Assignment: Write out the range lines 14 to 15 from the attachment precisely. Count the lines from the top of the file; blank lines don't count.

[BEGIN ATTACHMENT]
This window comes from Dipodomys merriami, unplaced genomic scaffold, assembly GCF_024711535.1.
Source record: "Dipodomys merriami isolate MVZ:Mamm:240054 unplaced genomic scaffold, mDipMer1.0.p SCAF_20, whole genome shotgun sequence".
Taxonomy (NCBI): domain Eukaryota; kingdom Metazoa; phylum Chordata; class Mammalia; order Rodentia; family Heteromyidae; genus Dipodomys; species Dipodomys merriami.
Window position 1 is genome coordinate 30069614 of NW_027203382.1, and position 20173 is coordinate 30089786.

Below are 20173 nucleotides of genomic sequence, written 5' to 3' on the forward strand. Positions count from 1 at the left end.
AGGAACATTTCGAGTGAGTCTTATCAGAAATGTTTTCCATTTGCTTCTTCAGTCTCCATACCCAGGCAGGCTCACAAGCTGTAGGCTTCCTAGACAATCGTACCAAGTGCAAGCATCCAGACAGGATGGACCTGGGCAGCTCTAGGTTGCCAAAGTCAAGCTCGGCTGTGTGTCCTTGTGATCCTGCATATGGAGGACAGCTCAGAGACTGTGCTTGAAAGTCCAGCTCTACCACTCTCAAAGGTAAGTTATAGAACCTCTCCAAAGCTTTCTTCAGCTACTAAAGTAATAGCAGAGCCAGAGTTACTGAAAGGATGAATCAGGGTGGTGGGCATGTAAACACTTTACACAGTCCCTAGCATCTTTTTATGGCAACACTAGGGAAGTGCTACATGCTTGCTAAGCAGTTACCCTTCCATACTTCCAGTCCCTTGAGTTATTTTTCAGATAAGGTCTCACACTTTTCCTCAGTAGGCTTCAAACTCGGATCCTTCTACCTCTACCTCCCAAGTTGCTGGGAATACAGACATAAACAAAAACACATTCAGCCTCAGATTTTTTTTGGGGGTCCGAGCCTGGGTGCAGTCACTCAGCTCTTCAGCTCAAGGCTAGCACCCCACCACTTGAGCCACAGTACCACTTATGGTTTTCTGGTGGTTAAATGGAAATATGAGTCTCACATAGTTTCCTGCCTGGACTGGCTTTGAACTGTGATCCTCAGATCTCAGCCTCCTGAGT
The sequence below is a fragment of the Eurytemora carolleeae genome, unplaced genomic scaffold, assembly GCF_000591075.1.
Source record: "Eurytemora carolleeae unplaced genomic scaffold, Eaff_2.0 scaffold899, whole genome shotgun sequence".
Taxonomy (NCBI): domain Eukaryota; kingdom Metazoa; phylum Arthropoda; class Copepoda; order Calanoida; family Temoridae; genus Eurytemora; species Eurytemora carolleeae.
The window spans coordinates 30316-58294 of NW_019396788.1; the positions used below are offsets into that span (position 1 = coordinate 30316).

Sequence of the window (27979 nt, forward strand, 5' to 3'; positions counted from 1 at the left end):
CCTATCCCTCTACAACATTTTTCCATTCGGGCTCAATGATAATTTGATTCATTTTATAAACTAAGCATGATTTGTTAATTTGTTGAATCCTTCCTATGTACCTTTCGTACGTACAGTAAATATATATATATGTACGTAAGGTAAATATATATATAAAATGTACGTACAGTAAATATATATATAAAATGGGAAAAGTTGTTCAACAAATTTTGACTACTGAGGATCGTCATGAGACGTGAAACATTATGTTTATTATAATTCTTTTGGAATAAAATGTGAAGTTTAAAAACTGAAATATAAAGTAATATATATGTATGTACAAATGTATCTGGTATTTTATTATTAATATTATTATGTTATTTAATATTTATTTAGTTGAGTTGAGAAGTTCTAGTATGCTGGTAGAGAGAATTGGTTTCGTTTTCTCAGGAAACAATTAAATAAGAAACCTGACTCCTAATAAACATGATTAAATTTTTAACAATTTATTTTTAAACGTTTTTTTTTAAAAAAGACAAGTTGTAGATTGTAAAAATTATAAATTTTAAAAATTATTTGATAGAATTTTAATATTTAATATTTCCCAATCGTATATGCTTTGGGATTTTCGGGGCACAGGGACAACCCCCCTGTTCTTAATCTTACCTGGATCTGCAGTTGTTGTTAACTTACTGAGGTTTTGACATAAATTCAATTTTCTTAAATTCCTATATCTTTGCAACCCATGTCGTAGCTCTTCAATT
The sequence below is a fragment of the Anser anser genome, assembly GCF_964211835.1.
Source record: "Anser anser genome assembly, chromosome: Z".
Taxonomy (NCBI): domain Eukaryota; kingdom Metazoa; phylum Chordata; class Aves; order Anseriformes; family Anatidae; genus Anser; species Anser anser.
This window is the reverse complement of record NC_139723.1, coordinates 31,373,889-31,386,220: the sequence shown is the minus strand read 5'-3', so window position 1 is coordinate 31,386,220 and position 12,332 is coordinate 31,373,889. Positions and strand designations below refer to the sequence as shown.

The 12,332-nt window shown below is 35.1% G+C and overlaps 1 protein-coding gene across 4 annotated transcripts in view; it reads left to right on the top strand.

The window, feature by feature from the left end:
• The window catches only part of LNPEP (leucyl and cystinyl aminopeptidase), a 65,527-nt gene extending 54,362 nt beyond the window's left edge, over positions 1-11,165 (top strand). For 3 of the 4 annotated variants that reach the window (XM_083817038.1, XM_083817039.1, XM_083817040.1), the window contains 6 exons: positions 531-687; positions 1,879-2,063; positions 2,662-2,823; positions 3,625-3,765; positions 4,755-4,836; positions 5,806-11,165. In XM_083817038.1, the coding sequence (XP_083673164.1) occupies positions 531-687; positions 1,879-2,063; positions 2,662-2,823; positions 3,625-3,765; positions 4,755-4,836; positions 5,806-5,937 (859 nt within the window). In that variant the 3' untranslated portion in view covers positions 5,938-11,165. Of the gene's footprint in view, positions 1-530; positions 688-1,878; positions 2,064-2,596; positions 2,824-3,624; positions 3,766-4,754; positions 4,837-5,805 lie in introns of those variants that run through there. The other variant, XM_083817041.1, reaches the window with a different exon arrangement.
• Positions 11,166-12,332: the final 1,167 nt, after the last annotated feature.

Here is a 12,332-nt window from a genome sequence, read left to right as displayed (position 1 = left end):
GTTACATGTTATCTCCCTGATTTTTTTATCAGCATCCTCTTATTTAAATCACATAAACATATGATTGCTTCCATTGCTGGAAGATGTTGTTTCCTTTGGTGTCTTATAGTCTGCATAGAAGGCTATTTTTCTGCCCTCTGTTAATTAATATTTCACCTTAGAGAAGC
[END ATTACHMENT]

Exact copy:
Source record: "Anser anser genome assembly, chromosome: Z".
Taxonomy (NCBI): domain Eukaryota; kingdom Metazoa; phylum Chordata; class Aves; order Anseriformes; family Anatidae; genus Anser; species Anser anser.